By Alan Prendergast
By Michael Roberts
By Michael Roberts
By Amber Taufen
By Patricia Calhoun
By William Breathes
By Michael Roberts
By Melanie Asmar
What's wrong with this picture?
Compared with the beauty-pageant clips of JonBenet Ramsey that keep popping up on television, the crime-scene photos published in Monday's issue of the Globe look like something from Mother Goose. Night after night, the ghost of six-year-old JonBenet parades across the news, imitating a Las Vegas showgirl, a cocktail-lounge chorine executing a convincing bump and grind, a bathing beauty whose ruffled suit, blessedly, is not padded, although she is wearing makeup and her hair is lightened in a fluff of blond curls.
Night after night, new beauty-pageant videos appear on the screen. They have an obscene, hypnotic draw.
These images, and the peculiar, perverse world that produced them, are what keep JonBenet national news three weeks after her body was found in a Boulder basement. These images are what blew a local crime into an international "incident," as Boulder officials sometimes refer to JonBenet's murder.
Photographs of JonBenet in pageant poses grace the current covers of "respectable" magazines: People, Newsweek. Some of them even appear in the Globe. But those are not the pictures that have Boulder stirred to action. The offending pictures are the five crime-scene photos that somehow found their way from the Boulder County Coroner's office to Globe headquarters, halfway across the country. That disappearing act is more sensational than the published pictures themselves, which show nothing that has not already been described in the media. Three closeups of the cords that tied JonBenet's wrists; one of the wooden handle, the "garrote" used to strangle JonBenet, with some of her hair still tangled in the attached cord; a shot of the vacant space under the Christmas tree where John Ramsey reportedly placed his daughter's body after carrying it up from the basement.
But that's not all.
In its intensive efforts to track down the person who committed this heinous crime--selling the photos to the Globe, not sexually assaulting and then murdering JonBenet Ramsey--the Boulder County Sheriff's office assigned three deputies to the case, who worked over the weekend interviewing numerous individuals. By Monday, they had already administered six polygraph examinations.
That is six more than the Boulder police have administered in their investigation of JonBenet's murder.
On Monday, Boulder County attorneys went to court, seeking a temporary restraining order barring the Globe from publishing more photos of the crime scene and asking for punitive damages. Law enforcement authorities threatened to charge Globe employees with theft if they had paid more than $400--duh--for the pictures.
On Tuesday, Boulder and the Globe reached an agreement: The tabloid would not print more photos and would return those in its possession. But although Boulder apparently has dropped its threat to prosecute Globe employees, it still plans to find the leak.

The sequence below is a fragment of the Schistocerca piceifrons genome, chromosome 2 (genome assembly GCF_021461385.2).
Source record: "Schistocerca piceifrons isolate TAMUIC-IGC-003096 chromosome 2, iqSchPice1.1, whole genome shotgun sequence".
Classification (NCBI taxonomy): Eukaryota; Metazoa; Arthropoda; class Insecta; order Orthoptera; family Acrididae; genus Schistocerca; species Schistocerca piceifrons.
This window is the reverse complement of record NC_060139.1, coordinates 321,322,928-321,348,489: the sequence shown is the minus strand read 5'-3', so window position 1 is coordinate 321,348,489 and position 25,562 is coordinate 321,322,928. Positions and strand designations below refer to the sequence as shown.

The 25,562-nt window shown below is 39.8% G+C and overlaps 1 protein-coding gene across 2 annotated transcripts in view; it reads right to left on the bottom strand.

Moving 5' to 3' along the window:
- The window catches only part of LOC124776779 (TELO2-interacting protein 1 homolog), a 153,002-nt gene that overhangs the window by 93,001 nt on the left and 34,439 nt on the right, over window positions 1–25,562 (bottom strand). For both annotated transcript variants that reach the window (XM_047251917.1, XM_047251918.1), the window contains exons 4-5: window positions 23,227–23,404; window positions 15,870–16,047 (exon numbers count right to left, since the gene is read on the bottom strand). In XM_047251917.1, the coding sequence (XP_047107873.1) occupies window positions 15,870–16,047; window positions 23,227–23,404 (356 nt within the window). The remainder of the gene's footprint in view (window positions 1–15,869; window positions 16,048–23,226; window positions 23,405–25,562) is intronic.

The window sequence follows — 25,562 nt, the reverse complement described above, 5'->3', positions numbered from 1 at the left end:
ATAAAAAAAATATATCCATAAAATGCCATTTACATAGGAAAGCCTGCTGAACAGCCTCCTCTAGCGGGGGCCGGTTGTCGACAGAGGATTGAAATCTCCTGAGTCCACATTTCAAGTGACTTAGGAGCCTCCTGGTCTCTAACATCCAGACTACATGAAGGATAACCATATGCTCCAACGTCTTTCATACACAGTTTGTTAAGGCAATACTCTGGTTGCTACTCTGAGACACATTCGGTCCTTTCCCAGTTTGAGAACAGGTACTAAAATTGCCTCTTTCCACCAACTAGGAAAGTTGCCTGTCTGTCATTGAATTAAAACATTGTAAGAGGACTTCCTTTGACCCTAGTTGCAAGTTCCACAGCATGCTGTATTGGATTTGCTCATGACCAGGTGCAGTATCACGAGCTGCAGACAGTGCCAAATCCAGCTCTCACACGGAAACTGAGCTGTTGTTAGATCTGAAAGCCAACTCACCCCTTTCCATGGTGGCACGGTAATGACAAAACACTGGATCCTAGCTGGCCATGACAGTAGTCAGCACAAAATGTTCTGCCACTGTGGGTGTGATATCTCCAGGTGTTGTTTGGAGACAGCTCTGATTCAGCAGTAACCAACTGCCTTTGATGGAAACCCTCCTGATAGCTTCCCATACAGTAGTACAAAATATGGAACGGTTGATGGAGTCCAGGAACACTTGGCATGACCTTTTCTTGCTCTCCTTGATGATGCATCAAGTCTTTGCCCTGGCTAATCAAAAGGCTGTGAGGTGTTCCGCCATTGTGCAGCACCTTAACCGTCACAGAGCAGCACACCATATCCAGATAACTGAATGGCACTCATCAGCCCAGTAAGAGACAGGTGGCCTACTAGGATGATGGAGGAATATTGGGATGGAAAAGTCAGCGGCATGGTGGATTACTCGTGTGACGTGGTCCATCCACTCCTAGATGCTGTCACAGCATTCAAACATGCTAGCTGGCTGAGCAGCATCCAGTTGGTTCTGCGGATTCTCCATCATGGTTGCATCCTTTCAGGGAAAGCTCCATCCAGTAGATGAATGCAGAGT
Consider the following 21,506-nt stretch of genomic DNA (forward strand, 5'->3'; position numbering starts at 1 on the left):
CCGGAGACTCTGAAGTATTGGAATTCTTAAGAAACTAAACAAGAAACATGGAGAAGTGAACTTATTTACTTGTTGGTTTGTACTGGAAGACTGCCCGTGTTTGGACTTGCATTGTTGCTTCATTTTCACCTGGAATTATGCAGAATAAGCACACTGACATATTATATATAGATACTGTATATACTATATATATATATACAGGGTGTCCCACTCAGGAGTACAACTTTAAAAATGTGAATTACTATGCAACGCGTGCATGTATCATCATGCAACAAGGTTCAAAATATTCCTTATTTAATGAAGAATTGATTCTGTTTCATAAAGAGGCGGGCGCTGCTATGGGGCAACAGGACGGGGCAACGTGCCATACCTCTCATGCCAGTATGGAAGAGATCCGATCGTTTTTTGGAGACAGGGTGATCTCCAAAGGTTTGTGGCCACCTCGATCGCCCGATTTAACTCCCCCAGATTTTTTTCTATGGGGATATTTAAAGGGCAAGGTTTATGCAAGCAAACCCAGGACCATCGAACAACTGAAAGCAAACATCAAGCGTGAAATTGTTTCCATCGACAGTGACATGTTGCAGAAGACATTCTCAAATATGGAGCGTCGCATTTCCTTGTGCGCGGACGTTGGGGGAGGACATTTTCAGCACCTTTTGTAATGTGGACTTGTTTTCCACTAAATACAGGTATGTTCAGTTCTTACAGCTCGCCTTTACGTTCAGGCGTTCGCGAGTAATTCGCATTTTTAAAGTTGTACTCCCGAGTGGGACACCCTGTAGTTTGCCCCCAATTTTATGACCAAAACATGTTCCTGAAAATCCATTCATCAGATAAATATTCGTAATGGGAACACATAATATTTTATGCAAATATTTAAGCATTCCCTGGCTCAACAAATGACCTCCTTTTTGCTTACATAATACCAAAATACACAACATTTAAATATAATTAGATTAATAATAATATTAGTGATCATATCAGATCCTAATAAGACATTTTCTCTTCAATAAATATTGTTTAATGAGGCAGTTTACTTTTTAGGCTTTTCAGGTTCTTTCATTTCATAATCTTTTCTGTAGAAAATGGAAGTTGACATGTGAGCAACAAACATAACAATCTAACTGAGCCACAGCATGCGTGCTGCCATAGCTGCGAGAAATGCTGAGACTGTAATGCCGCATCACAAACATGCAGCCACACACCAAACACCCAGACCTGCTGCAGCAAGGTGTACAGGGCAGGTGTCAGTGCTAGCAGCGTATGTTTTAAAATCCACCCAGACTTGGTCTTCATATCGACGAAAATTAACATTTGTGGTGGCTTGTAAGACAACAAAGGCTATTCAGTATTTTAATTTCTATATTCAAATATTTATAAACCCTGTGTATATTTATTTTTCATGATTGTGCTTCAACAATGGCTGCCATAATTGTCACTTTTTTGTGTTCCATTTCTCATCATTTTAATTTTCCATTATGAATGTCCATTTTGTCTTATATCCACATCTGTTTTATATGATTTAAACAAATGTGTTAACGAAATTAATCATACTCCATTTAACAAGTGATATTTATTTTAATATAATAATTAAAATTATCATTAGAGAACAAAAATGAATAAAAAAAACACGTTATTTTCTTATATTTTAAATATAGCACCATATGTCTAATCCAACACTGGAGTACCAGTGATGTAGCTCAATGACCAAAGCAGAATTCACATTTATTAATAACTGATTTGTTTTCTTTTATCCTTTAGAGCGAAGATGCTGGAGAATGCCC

"A number of promising leads are being pursued," Boulder County Sheriff George Epp had had promised Monday, and more polygraphs are scheduled. But don't bother asking for details: "Because of the volume of news media inquiries, Sheriff's personnel will not do media interviews."
No one connected to this case, it seems, is in the mood to give interviews. After their CNN infomercial on New Year's Day, John and Patsy Ramsey are not talking--not to the media, and certainly not to the police who are supposed to be investigating the murder of their daughter. (Their media consultant, meanwhile, is running circles around Boulder officials struck dumb by the attention.)
Boulder police chief Tom Koby will talk, but he will not "spec-yu-late" on media rumors, as he said repeatedly during last Thursday's community "roundtable" that would have been better held in a hot tub, for all its touchy-feely gentility. While alternately grinning and grimacing, city spokeswoman Leslie Aaholm fielded questions from a panel of five handpicked local reporters, to which the oh-so-sincere Koby responded with pontifications that would do a tenured sociology professor proud. While he wasn't handling the day-to-day investigation of the "incident," he noted, he was encouraging his police officers--those who weren't being punished for speculating to the press, that is--to undergo grief therapy and "take care of yourselves both physically and emotionally." In fact, Koby wrapped up his chat with a canned speech urging all of Boulder to get needed counseling.
At the start of this encounter session, Koby had answered his own question: Should we be living in fear? No.
Indeed, by the end of the half-hour (repeated seven times since on the city's municipal channel, with tapes available at the Boulder Public Library), Koby made it clear that he had a suspect in mind: the media.
The media that kept speculating as to why the Boulder police hadn't searched the house earlier, why the father was allowed to find the body, why the parents of JonBenet weren't interviewed before they headed into lawyerland.
It must have come as a relief for law enforcement authorities when, on Saturday, they could finger a specific culprit: the Globe.
It must have felt good when the Boulder community, held captive by the "media frenzy," could take action and throw the evil rag out of stores that have been all too happy to sell equally offensive issues--gory Nicole Simpson autopsy pix, anyone?--51 weeks of the year. Stores next to theaters where sensitive types are lining up to see The People vs. Larry Flynt, a movie that celebrates a man whose career included publishing pornographic pictures of underaged females (the one who looked nine was really eighteen, Flynt argued--a reverse of the JonBenet aging process).